The late ’90s were a unique time for IT as an event loomed over them in the form of Y2K. Developers had previously used the date format of 01-01-00 for debug purposes, but it now needed to be updated to account for a whole new incoming millennium. Otherwise, software might just stop working on January 1, 2000. That issue was of course resolved successfully, but now a major problem with even greater ramifications is on the horizon for IT due to open-source code. In an article for Harvard Business Review, Joshua Gans explains why open-source code could cause major issues moving forward.
Y2K For the Modern Day
Open-source code is pretty much used by everyone nowadays. A prime example that Gans uses throughout the article is the Network Time Protocol (NTP). The NTP has been responsible for keeping time consistent across the board for the past 30 years, becoming an integral part of the stock market (among other things) in the process.
Now what if I told you the only thing keeping time from falling apart on the Internet was a 60-something volunteer in Oregon? Gans sheds some light on Harlan Stenn, a man whose work has kept the NTP running, but is still somehow so unknown that even Wikipedia doesn’t know who he is:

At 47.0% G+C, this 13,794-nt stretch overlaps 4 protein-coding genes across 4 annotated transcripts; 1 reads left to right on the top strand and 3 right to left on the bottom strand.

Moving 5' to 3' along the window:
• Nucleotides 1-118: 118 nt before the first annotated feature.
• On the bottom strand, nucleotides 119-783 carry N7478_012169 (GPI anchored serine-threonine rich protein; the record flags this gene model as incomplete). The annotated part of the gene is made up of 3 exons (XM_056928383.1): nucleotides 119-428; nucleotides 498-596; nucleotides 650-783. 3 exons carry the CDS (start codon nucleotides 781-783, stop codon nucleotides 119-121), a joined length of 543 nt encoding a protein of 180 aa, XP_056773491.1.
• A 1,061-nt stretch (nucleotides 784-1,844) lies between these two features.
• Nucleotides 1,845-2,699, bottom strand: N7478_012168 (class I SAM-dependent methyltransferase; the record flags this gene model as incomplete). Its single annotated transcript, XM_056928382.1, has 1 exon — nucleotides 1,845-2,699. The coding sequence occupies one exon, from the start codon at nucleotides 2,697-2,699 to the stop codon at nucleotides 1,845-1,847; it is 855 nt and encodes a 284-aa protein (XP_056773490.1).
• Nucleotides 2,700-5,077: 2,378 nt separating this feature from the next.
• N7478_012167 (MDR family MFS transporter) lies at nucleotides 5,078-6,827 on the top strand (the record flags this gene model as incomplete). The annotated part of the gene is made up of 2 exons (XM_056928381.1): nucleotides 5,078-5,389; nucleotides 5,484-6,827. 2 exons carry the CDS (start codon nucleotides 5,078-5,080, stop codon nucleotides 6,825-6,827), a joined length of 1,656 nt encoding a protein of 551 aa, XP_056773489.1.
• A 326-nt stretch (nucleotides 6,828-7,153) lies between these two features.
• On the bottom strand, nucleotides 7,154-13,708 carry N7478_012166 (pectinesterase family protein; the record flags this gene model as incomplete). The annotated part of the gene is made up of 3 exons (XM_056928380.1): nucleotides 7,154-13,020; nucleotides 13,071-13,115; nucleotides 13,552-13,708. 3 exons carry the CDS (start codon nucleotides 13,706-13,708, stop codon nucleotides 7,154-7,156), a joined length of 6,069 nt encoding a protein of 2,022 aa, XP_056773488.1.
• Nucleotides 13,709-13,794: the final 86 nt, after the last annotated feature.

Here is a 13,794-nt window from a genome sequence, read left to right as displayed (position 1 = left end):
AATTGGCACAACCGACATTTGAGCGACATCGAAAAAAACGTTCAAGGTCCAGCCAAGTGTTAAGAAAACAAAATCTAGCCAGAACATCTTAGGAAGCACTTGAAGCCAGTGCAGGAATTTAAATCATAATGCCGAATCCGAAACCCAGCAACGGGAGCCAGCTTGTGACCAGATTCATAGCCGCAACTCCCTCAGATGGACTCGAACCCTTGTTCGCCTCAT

For a number of years Stenn has worked on a shoestring budget. He is putting in 100 hours a week to put patches on code, including requests from big corporations like Apple. A look at the NTP homepage will give you a sense of the struggle. It looks like it comes from another era. And this has led to delays in fixing security issues and complaints. And not surprisingly, Stenn has become crankier…
People like Stenn are often called “bus factors” in computer security. Basically, if they are randomly hit by a bus, the Internet could take a serious hit. These changes may not be immediate though and may take years to culminate in disaster. To combat this problem, pioneers like Open Collective are providing resources to help with groups that are in need, and libraries.io are indexing projects as well. Either way, the time for more diligence and accountability is now. We cannot rely on the Harlan Stenns of the world forever.
You can view the original article here: https://hbr.org/2017/07/could-open-source-code-make-our-y2k-fears-finally-come-true